Nelson's injury allows for early return

6/7/2009 - NBA Orlando Magic

Just four months after undergoing shoulder surgery, Orlando Magic point guard Jameer Nelson has already answered the question of whether he could play and whether he would play in the NBA Finals.

As the Magic face off against the Los Angeles Lakers, however, one question remains the same: What exactly is a realistic expectation for Nelson at this point?

The answer is complicated and requires a look back at just what has happened for Nelson and his team in the past few months.

Nelson was essentially considered done for the season in February when he underwent surgery to repair a torn labrum in his right shoulder. After all, who knew then that the Magic would be in the Finals? And even if that was taken into account at the time, most athletes in a contact sport (and yes, if you've been watching the playoffs, there should be no doubt that basketball is a contact sport), require about six months to return to competitive play after a surgery like Nelson's.

So why is Nelson able to play after four months if the timetable to return is generally closer to six? There are two things that are taken into consideration when establishing time guidelines for an athlete's return to play following injury.

The first has to do with the time it takes the injured tissue to heal. Biologically, different tissue types require varying amounts of healing time, generally related to blood supply to the area. Better blood supply equals more nutrition, which in turn means faster healing.

As it turns out, the labrum, which is a ring of fibrocartilage in the shoulder joint, has a poor blood supply and therefore requires several months to heal. (Incidentally, a torn labrum will not repair itself. During surgery, the labrum is stitched together, and then anchored to bone. Tissue healing takes place at the site of the bone-labrum interface.) After four months, some healing is expected to have occurred, but the labrum remains supported by the sutures. In other words, between the sutures and the early healing, the repair itself should be in decent shape in Nelson's case.

The second factor involved in return to play is far more variable and harder to quantify. It has to do with all of the other elements required for an athlete to be "game ready." Those include the obvious things like full range of motion and strength of the muscles around the shoulder.

It also includes more complex variables like physical conditioning (endurance), agility and sport-specific skills like shooting, passing and ballhandling. Ultimately the goal is to get a player back to his style of play at a pace that allows him to blend with the team. In Nelson's case, that style is one of physical play and a willingness to endure contact. It is in this latter realm where the challenge of returning Nelson to a playoff status lies.

Clearly, Nelson met all of his rehab targets (perhaps even exceeded them) in order to be in the position for eligibility now, but it is evident, to some degree, in his play thus far that he has had such a limited window of time to get his feel for the game back and to re-establish complete confidence in his shoulder.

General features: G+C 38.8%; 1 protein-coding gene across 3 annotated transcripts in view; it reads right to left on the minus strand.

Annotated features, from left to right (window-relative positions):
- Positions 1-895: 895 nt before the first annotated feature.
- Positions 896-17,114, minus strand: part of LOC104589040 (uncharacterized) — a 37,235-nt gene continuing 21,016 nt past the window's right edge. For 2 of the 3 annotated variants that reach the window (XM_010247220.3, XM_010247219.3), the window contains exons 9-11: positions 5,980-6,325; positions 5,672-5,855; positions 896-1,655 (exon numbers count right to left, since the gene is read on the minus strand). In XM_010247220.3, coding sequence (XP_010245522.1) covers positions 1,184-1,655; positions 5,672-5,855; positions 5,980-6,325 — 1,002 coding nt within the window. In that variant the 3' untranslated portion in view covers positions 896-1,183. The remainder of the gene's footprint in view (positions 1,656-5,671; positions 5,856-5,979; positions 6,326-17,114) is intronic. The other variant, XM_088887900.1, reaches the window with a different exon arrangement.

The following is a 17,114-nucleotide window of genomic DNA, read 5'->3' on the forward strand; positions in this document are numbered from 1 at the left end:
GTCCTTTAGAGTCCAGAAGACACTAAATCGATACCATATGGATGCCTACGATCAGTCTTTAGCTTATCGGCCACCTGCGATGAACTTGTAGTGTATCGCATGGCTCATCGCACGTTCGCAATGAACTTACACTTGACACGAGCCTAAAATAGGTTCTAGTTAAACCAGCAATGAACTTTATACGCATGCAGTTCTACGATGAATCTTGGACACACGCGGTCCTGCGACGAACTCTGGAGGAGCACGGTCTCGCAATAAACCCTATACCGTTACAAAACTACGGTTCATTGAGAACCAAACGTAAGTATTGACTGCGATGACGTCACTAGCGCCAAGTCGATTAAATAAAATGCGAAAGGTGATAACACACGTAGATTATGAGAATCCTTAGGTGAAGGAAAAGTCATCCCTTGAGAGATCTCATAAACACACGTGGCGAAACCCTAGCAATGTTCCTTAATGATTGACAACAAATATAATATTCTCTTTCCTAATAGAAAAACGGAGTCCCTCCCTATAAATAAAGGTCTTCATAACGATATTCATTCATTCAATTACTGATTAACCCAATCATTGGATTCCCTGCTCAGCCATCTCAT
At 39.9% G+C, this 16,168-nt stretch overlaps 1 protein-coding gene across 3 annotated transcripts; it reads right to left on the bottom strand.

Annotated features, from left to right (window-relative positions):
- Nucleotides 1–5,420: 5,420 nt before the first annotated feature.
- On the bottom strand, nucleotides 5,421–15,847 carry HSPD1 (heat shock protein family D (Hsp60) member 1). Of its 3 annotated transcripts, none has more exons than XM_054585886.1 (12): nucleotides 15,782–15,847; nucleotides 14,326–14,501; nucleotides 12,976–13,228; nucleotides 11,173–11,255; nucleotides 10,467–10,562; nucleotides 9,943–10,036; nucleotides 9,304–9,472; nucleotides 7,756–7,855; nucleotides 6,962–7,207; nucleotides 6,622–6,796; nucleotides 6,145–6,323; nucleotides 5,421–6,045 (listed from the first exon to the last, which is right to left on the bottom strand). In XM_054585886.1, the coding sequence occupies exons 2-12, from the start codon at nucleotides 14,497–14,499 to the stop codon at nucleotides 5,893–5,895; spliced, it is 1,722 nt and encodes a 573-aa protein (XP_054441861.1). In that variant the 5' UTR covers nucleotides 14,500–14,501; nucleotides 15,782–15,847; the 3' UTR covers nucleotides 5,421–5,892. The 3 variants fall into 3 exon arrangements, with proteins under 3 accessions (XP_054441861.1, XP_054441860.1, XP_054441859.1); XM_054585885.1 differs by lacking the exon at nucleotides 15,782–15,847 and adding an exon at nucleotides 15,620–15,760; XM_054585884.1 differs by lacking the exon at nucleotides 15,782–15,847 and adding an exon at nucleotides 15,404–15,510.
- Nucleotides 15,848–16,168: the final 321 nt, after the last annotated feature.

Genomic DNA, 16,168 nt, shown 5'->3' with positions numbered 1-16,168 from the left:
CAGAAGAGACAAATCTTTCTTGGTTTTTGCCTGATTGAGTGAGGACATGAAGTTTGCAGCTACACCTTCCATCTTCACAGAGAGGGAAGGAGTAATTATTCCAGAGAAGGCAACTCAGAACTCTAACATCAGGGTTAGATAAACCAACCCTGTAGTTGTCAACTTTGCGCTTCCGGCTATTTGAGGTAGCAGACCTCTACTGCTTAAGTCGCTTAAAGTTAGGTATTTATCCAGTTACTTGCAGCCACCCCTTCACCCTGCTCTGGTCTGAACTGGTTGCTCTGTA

In Game 1, we witnessed some errant passes in Nelson's game. His jump shot also appeared to be off the mark -- that is, when he was willing to take it. Most notably perhaps, we saw Nelson as less of a force inside. The biggest risk for labral injury in basketball is contact at the top of a shot. When a player's shooting arm is overhead, encountering hard contact with a defender's arm is where separation of the labrum tends to occur.

It is fair to say there is some risk of reinjury, but the risk is not necessarily much higher than that of any non-injured player. Nonetheless, when a player is returning from injury, until his confidence is fully restored, he tends to be a bit more hesitant when it comes to those situations, even if it is subconsciously.

This is not to say that his contributions may not be valuable, and it is a well-known rehab philosophy that returning to competition, in some measure, is the final stage of rehab. In other words, these more complex variables should improve as Nelson continues to play.

With each shot, each pass, each drive to the hoop, as his body gets the feel for the game back and his shoulder passes each test, he regains timing, skill and most importantly, confidence that he can, in fact, perform at a competitive level.

Whether this is ideal for the team overall, that is a decision that ultimately rests with the coach and team management. The Magic have already indicated that they plan to continue to utilize him, and they expect his play to improve throughout the series. The concern is whether they can afford the luxury of allowing him to progress in his rehab if they end up falling further behind in the series.

Stephania Bell is a physical therapist who is a board-certified orthopedic clinical specialist and a certified strength and conditioning specialist.